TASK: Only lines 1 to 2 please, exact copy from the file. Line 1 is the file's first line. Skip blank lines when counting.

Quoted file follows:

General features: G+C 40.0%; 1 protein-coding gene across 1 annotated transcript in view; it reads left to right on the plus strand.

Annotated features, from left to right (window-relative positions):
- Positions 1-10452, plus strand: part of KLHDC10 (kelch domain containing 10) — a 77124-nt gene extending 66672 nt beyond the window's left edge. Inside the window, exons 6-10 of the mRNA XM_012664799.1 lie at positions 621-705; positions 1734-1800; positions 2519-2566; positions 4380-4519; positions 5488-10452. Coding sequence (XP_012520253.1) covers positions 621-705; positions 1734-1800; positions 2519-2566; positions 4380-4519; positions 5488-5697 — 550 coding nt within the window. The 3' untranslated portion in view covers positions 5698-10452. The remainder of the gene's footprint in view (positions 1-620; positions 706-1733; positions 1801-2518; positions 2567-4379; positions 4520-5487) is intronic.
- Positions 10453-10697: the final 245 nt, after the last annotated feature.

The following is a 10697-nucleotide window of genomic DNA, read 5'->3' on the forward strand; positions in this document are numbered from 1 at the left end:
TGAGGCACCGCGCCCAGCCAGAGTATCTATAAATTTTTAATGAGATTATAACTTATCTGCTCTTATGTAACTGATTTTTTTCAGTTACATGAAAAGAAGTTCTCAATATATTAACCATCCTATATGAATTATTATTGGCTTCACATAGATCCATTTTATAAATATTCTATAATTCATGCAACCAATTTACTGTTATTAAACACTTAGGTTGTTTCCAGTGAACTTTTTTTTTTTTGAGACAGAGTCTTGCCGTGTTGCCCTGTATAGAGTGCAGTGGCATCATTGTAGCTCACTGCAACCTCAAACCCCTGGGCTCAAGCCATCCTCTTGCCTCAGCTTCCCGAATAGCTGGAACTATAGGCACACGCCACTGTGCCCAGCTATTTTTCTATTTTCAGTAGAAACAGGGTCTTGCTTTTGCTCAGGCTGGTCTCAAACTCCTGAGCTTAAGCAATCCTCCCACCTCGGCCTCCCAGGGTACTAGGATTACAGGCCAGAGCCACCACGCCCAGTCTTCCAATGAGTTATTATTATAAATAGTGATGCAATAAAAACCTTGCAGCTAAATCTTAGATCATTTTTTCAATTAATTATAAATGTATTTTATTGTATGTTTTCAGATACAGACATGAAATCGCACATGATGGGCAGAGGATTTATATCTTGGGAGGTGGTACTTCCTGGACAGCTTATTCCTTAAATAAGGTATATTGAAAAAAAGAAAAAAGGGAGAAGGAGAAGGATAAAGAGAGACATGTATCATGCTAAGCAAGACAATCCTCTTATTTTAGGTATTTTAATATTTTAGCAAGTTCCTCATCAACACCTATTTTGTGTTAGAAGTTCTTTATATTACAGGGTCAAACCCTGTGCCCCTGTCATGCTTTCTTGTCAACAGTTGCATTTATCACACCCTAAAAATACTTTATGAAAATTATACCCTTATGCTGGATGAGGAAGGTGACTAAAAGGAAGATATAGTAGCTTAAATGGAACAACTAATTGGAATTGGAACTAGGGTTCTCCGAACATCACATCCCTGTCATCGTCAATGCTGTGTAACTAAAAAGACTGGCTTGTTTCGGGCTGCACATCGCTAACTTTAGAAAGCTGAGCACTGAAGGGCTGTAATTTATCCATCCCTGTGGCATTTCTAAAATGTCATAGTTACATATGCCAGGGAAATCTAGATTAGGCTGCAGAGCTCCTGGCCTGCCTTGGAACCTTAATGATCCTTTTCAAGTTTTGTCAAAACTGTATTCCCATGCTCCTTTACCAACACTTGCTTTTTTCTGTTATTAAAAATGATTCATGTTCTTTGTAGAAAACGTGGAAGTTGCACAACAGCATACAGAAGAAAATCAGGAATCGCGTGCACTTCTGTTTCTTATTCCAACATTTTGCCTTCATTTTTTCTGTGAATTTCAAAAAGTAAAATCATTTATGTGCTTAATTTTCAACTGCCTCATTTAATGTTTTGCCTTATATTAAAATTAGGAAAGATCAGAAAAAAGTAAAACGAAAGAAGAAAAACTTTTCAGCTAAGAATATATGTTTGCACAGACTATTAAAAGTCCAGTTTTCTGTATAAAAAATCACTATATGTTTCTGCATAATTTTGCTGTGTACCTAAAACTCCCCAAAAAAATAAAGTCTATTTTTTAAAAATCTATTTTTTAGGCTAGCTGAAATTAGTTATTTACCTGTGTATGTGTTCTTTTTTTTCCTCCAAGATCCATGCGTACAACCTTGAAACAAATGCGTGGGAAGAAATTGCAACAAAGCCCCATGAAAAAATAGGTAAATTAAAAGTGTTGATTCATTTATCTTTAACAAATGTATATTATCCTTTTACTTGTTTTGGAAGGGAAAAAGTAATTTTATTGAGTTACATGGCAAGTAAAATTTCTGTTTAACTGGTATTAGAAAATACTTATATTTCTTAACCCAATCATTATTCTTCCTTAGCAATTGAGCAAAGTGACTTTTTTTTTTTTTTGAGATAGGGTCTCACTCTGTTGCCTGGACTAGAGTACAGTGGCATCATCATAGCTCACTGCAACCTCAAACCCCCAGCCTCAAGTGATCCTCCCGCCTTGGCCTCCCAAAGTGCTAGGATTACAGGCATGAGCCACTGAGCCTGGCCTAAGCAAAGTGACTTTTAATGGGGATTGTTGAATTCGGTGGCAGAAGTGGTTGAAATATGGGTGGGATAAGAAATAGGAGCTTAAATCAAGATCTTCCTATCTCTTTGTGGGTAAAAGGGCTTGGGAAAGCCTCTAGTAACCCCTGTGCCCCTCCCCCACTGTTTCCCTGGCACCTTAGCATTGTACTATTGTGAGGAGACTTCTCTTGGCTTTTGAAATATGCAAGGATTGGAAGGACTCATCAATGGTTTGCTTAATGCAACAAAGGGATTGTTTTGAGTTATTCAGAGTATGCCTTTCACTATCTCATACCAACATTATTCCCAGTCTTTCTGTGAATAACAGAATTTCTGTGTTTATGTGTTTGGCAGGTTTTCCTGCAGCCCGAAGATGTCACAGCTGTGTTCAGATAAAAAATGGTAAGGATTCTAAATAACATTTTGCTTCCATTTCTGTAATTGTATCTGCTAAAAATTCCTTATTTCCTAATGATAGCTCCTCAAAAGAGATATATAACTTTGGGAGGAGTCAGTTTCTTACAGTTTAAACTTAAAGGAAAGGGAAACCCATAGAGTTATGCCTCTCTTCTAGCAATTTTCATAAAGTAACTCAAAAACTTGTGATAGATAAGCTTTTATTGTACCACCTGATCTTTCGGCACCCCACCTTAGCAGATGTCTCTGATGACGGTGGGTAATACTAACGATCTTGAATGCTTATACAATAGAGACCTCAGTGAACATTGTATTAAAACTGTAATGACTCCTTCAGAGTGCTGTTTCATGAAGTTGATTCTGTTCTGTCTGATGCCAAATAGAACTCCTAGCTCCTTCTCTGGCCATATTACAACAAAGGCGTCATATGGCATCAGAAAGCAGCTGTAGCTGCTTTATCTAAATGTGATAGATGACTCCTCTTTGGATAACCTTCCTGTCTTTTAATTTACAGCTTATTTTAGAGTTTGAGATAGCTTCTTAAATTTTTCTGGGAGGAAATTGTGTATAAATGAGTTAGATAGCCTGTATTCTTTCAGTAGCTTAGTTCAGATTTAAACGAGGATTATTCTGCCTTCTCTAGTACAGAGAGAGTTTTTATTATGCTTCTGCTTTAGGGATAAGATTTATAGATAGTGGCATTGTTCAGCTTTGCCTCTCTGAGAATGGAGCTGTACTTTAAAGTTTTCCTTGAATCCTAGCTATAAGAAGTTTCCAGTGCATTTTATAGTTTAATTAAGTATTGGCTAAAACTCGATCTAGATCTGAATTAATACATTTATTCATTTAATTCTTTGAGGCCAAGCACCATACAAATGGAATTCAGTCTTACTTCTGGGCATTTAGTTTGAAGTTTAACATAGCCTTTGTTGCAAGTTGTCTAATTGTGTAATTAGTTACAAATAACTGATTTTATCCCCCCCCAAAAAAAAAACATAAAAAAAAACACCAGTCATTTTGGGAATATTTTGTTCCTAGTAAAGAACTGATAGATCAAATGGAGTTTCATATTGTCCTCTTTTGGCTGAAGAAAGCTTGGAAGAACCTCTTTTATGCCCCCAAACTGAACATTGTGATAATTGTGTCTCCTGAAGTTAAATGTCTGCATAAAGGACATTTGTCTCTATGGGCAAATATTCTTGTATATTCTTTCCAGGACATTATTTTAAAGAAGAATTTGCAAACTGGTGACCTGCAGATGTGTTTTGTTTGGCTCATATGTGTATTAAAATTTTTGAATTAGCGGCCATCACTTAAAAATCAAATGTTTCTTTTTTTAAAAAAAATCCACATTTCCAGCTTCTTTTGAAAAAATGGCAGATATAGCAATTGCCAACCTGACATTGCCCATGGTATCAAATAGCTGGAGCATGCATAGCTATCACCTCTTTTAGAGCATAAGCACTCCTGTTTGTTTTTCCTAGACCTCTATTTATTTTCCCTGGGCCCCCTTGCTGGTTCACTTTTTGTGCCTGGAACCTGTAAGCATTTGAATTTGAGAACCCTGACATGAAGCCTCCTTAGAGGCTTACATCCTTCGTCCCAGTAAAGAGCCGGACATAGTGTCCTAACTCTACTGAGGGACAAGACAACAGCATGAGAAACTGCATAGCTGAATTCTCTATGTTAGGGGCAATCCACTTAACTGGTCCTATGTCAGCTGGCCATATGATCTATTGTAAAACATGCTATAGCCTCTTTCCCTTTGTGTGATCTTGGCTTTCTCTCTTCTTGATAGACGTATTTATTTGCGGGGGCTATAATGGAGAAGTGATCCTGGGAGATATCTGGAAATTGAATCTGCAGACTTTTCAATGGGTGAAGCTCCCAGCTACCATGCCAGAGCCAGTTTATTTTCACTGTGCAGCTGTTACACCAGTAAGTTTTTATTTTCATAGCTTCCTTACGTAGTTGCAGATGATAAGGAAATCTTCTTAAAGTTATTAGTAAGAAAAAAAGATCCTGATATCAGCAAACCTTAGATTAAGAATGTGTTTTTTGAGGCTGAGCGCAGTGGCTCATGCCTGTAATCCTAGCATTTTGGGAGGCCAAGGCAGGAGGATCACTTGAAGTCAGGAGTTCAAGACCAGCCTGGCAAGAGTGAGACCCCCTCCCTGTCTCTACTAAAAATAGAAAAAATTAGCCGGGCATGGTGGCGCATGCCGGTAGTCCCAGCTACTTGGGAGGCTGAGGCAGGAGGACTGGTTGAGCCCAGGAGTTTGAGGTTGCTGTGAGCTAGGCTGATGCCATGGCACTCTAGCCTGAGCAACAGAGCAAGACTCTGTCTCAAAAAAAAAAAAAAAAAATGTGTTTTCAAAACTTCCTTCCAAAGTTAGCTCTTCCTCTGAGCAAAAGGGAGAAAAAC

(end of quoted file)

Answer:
General features: G+C 40.0%; 1 protein-coding gene across 1 annotated transcript in view; it reads left to right on the plus strand.

Annotated features, from left to right (window-relative positions):